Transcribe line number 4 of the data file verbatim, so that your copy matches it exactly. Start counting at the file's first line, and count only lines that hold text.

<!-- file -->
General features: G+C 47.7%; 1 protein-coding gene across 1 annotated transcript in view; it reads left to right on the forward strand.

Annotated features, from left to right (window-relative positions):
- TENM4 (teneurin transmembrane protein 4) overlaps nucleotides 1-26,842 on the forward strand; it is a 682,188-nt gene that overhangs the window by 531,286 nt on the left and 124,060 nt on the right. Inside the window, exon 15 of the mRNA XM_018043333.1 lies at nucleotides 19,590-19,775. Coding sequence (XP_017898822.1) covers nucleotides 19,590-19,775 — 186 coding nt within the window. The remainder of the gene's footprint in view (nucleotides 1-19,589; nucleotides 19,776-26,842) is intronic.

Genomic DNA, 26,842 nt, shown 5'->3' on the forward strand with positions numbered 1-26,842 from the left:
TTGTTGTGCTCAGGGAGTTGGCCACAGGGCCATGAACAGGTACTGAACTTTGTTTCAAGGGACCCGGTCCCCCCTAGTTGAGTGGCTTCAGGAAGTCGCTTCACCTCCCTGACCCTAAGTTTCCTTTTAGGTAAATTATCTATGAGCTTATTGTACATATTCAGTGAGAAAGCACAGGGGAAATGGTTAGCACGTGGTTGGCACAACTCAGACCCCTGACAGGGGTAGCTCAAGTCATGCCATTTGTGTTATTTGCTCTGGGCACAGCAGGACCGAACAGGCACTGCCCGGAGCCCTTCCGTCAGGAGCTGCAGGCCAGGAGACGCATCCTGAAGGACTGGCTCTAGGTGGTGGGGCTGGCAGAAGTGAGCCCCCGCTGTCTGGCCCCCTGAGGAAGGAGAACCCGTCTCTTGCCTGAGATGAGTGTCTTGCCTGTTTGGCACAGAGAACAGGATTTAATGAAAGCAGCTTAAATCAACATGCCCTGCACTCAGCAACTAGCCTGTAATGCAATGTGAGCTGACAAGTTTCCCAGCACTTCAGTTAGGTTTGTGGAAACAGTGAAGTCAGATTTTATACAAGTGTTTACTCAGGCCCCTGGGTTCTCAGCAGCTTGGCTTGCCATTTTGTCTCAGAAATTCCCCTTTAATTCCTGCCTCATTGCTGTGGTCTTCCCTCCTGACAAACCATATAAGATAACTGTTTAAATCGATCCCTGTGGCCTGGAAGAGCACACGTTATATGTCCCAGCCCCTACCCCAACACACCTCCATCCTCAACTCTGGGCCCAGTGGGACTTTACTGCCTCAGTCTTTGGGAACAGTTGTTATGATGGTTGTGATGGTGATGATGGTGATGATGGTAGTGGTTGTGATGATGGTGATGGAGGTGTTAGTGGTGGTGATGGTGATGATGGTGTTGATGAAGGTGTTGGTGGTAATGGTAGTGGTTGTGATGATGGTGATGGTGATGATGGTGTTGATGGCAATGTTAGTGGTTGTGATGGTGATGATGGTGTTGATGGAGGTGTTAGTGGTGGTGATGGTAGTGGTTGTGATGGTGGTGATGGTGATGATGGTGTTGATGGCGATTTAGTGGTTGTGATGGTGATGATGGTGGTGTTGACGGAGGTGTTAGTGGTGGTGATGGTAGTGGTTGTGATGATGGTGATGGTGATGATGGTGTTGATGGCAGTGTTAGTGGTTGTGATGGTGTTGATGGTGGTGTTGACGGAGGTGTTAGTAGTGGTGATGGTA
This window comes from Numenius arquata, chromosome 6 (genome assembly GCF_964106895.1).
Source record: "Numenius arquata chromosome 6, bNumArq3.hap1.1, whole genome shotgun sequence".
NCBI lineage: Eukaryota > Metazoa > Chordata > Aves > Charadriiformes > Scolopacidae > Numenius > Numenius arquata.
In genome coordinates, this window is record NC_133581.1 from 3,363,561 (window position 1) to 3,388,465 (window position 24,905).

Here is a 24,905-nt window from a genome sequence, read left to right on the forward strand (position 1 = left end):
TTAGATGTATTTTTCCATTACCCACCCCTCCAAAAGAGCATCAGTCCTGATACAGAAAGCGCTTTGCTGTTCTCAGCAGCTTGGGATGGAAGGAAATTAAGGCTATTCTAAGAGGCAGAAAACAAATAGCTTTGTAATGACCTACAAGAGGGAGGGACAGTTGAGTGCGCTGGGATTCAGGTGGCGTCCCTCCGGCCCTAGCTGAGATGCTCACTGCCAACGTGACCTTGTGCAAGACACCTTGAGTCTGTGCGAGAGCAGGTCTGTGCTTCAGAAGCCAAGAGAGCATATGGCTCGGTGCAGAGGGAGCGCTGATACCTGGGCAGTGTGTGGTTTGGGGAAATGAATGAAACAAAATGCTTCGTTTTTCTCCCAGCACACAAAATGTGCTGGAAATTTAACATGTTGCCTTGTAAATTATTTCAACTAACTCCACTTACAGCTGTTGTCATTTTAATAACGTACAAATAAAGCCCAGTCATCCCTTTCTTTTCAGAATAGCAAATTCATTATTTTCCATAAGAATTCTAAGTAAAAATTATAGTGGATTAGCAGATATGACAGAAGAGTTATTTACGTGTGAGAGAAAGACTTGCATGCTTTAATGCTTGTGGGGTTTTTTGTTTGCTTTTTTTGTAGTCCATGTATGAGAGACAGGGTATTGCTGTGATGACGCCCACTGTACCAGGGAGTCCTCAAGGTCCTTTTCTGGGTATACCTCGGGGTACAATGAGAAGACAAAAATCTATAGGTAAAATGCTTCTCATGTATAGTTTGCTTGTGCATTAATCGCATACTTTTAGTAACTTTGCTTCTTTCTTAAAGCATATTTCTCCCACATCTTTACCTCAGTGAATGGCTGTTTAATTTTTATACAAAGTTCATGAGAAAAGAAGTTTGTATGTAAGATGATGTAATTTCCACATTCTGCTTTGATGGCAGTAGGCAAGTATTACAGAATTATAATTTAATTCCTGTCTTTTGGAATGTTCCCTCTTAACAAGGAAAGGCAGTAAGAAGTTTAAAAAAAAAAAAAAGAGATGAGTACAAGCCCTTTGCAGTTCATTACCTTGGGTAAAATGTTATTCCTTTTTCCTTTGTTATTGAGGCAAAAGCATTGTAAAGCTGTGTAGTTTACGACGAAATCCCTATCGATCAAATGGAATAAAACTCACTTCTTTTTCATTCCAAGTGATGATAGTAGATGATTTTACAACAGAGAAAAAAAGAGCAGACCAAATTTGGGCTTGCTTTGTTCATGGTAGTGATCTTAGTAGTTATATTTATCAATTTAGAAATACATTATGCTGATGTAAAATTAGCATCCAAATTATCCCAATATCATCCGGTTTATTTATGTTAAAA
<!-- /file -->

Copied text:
Genomic DNA, 26,842 nt, shown 5'->3' on the forward strand with positions numbered 1-26,842 from the left: